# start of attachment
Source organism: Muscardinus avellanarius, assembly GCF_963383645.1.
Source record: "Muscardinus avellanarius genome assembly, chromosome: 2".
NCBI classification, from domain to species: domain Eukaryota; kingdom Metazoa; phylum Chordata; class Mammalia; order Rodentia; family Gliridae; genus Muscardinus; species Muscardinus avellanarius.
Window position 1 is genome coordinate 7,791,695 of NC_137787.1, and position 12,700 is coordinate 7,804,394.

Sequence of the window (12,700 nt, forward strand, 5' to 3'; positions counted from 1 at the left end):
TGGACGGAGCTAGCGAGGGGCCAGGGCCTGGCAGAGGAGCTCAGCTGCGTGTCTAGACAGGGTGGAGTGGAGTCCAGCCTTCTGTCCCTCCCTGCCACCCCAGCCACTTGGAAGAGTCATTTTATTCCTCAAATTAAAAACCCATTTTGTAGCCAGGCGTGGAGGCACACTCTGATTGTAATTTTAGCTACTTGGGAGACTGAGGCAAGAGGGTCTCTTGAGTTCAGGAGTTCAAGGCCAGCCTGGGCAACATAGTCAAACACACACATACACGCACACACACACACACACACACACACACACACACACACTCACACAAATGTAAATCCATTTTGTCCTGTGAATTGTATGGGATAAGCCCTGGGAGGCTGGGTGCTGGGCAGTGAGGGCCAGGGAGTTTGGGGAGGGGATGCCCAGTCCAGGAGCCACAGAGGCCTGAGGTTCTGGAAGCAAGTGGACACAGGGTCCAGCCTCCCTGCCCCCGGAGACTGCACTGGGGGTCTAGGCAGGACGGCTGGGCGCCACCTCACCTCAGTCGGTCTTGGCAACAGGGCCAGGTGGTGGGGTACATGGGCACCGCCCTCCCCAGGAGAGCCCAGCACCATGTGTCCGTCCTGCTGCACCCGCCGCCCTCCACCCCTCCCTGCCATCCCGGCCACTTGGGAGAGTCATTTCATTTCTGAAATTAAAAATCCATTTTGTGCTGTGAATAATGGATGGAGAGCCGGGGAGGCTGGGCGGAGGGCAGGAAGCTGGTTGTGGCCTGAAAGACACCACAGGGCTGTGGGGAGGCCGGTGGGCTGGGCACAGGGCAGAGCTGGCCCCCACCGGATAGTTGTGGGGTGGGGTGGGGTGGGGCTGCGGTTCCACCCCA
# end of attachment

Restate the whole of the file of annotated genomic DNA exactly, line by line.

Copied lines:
Source organism: Muscardinus avellanarius, assembly GCF_963383645.1.
Source record: "Muscardinus avellanarius genome assembly, chromosome: 2".
NCBI classification, from domain to species: domain Eukaryota; kingdom Metazoa; phylum Chordata; class Mammalia; order Rodentia; family Gliridae; genus Muscardinus; species Muscardinus avellanarius.
Window position 1 is genome coordinate 7,791,695 of NC_137787.1, and position 12,700 is coordinate 7,804,394.

Sequence of the window (12,700 nt, forward strand, 5' to 3'; positions counted from 1 at the left end):
TGGACGGAGCTAGCGAGGGGCCAGGGCCTGGCAGAGGAGCTCAGCTGCGTGTCTAGACAGGGTGGAGTGGAGTCCAGCCTTCTGTCCCTCCCTGCCACCCCAGCCACTTGGAAGAGTCATTTTATTCCTCAAATTAAAAACCCATTTTGTAGCCAGGCGTGGAGGCACACTCTGATTGTAATTTTAGCTACTTGGGAGACTGAGGCAAGAGGGTCTCTTGAGTTCAGGAGTTCAAGGCCAGCCTGGGCAACATAGTCAAACACACACATACACGCACACACACACACACACACACACACACACACACACACTCACACAAATGTAAATCCATTTTGTCCTGTGAATTGTATGGGATAAGCCCTGGGAGGCTGGGTGCTGGGCAGTGAGGGCCAGGGAGTTTGGGGAGGGGATGCCCAGTCCAGGAGCCACAGAGGCCTGAGGTTCTGGAAGCAAGTGGACACAGGGTCCAGCCTCCCTGCCCCCGGAGACTGCACTGGGGGTCTAGGCAGGACGGCTGGGCGCCACCTCACCTCAGTCGGTCTTGGCAACAGGGCCAGGTGGTGGGGTACATGGGCACCGCCCTCCCCAGGAGAGCCCAGCACCATGTGTCCGTCCTGCTGCACCCGCCGCCCTCCACCCCTCCCTGCCATCCCGGCCACTTGGGAGAGTCATTTCATTTCTGAAATTAAAAATCCATTTTGTGCTGTGAATAATGGATGGAGAGCCGGGGAGGCTGGGCGGAGGGCAGGAAGCTGGTTGTGGCCTGAAAGACACCACAGGGCTGTGGGGAGGCCGGTGGGCTGGGCACAGGGCAGAGCTGGCCCCCACCGGATAGTTGTGGGGTGGGGTGGGGTGGGGCTGCGGTTCCACCCCA